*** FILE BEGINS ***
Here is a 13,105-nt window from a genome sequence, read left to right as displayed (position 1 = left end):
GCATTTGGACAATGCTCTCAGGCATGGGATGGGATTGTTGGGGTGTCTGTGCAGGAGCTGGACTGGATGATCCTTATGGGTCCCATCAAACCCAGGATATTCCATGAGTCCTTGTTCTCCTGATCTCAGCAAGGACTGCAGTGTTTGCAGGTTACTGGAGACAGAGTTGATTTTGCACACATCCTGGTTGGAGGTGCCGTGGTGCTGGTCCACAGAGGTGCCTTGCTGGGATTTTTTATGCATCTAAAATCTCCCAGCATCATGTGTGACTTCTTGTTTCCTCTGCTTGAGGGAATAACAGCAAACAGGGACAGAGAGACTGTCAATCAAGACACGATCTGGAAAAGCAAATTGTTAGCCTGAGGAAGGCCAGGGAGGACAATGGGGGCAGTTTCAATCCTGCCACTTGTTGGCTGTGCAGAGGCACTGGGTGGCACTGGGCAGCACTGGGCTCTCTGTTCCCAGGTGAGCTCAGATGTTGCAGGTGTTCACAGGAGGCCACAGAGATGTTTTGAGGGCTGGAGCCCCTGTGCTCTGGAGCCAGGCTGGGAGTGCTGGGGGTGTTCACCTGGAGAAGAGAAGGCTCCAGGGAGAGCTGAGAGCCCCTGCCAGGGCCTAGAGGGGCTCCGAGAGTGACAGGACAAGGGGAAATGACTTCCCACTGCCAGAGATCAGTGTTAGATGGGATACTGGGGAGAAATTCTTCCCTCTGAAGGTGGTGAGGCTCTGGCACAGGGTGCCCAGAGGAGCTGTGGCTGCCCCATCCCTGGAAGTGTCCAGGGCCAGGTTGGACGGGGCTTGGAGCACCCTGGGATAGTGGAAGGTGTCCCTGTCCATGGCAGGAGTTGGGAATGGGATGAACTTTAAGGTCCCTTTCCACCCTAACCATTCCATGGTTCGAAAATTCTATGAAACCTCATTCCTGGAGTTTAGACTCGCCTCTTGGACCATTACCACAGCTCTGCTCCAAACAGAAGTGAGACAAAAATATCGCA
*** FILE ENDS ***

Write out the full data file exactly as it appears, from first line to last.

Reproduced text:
Here is a 13,105-nt window from a genome sequence, read left to right as displayed (position 1 = left end):
GCATTTGGACAATGCTCTCAGGCATGGGATGGGATTGTTGGGGTGTCTGTGCAGGAGCTGGACTGGATGATCCTTATGGGTCCCATCAAACCCAGGATATTCCATGAGTCCTTGTTCTCCTGATCTCAGCAAGGACTGCAGTGTTTGCAGGTTACTGGAGACAGAGTTGATTTTGCACACATCCTGGTTGGAGGTGCCGTGGTGCTGGTCCACAGAGGTGCCTTGCTGGGATTTTTTATGCATCTAAAATCTCCCAGCATCATGTGTGACTTCTTGTTTCCTCTGCTTGAGGGAATAACAGCAAACAGGGACAGAGAGACTGTCAATCAAGACACGATCTGGAAAAGCAAATTGTTAGCCTGAGGAAGGCCAGGGAGGACAATGGGGGCAGTTTCAATCCTGCCACTTGTTGGCTGTGCAGAGGCACTGGGTGGCACTGGGCAGCACTGGGCTCTCTGTTCCCAGGTGAGCTCAGATGTTGCAGGTGTTCACAGGAGGCCACAGAGATGTTTTGAGGGCTGGAGCCCCTGTGCTCTGGAGCCAGGCTGGGAGTGCTGGGGGTGTTCACCTGGAGAAGAGAAGGCTCCAGGGAGAGCTGAGAGCCCCTGCCAGGGCCTAGAGGGGCTCCGAGAGTGACAGGACAAGGGGAAATGACTTCCCACTGCCAGAGATCAGTGTTAGATGGGATACTGGGGAGAAATTCTTCCCTCTGAAGGTGGTGAGGCTCTGGCACAGGGTGCCCAGAGGAGCTGTGGCTGCCCCATCCCTGGAAGTGTCCAGGGCCAGGTTGGACGGGGCTTGGAGCACCCTGGGATAGTGGAAGGTGTCCCTGTCCATGGCAGGAGTTGGGAATGGGATGAACTTTAAGGTCCCTTTCCACCCTAACCATTCCATGGTTCGAAAATTCTATGAAACCTCATTCCTGGAGTTTAGACTCGCCTCTTGGACCATTACCACAGCTCTGCTCCAAACAGAAGTGAGACAAAAATATCGCA